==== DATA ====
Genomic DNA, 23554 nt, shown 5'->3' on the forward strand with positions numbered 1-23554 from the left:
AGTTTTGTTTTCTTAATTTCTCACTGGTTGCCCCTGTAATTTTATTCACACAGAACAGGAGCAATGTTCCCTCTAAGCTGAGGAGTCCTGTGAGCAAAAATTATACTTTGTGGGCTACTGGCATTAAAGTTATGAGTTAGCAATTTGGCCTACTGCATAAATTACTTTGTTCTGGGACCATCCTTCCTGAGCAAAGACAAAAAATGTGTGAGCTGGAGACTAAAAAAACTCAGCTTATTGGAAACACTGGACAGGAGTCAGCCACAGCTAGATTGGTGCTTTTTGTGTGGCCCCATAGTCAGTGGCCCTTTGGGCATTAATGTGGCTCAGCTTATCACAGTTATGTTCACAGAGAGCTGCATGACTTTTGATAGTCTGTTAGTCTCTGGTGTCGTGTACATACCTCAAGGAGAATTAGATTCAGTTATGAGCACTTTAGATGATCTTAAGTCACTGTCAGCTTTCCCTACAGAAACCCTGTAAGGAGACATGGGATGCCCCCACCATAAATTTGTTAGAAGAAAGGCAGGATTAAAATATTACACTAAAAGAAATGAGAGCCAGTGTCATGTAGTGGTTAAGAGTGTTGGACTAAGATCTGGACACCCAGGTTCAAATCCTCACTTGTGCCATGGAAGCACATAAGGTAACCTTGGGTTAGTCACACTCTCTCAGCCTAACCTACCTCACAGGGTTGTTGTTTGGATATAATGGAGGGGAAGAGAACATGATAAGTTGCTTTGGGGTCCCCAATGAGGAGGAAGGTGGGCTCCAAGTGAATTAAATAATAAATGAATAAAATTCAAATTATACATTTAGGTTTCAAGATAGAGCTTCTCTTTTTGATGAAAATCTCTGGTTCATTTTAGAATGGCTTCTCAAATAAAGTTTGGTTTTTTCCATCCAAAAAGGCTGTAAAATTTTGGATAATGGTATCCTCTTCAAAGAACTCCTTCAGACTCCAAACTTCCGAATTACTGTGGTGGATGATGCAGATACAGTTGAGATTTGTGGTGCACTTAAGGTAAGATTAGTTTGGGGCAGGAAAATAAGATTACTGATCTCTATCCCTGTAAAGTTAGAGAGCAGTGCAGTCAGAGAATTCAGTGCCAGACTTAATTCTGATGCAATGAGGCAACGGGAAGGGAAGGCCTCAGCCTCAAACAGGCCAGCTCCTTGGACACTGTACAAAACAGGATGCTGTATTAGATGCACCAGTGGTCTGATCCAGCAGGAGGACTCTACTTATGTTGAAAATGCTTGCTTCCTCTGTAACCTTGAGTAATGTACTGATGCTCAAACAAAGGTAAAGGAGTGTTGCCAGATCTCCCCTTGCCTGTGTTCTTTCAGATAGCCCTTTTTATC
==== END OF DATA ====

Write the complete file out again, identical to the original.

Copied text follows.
Genomic DNA, 23554 nt, shown 5'->3' on the forward strand with positions numbered 1-23554 from the left:
AGTTTTGTTTTCTTAATTTCTCACTGGTTGCCCCTGTAATTTTATTCACACAGAACAGGAGCAATGTTCCCTCTAAGCTGAGGAGTCCTGTGAGCAAAAATTATACTTTGTGGGCTACTGGCATTAAAGTTATGAGTTAGCAATTTGGCCTACTGCATAAATTACTTTGTTCTGGGACCATCCTTCCTGAGCAAAGACAAAAAATGTGTGAGCTGGAGACTAAAAAAACTCAGCTTATTGGAAACACTGGACAGGAGTCAGCCACAGCTAGATTGGTGCTTTTTGTGTGGCCCCATAGTCAGTGGCCCTTTGGGCATTAATGTGGCTCAGCTTATCACAGTTATGTTCACAGAGAGCTGCATGACTTTTGATAGTCTGTTAGTCTCTGGTGTCGTGTACATACCTCAAGGAGAATTAGATTCAGTTATGAGCACTTTAGATGATCTTAAGTCACTGTCAGCTTTCCCTACAGAAACCCTGTAAGGAGACATGGGATGCCCCCACCATAAATTTGTTAGAAGAAAGGCAGGATTAAAATATTACACTAAAAGAAATGAGAGCCAGTGTCATGTAGTGGTTAAGAGTGTTGGACTAAGATCTGGACACCCAGGTTCAAATCCTCACTTGTGCCATGGAAGCACATAAGGTAACCTTGGGTTAGTCACACTCTCTCAGCCTAACCTACCTCACAGGGTTGTTGTTTGGATATAATGGAGGGGAAGAGAACATGATAAGTTGCTTTGGGGTCCCCAATGAGGAGGAAGGTGGGCTCCAAGTGAATTAAATAATAAATGAATAAAATTCAAATTATACATTTAGGTTTCAAGATAGAGCTTCTCTTTTTGATGAAAATCTCTGGTTCATTTTAGAATGGCTTCTCAAATAAAGTTTGGTTTTTTCCATCCAAAAAGGCTGTAAAATTTTGGATAATGGTATCCTCTTCAAAGAACTCCTTCAGACTCCAAACTTCCGAATTACTGTGGTGGATGATGCAGATACAGTTGAGATTTGTGGTGCACTTAAGGTAAGATTAGTTTGGGGCAGGAAAATAAGATTACTGATCTCTATCCCTGTAAAGTTAGAGAGCAGTGCAGTCAGAGAATTCAGTGCCAGACTTAATTCTGATGCAATGAGGCAACGGGAAGGGAAGGCCTCAGCCTCAAACAGGCCAGCTCCTTGGACACTGTACAAAACAGGATGCTGTATTAGATGCACCAGTGGTCTGATCCAGCAGGAGGACTCTACTTATGTTGAAAATGCTTGCTTCCTCTGTAACCTTGAGTAATGTACTGATGCTCAAACAAAGGTAAAGGAGTGTTGCCAGATCTCCCCTTGCCTGTGTTCTTTCAGATAGCCCTTTTTATC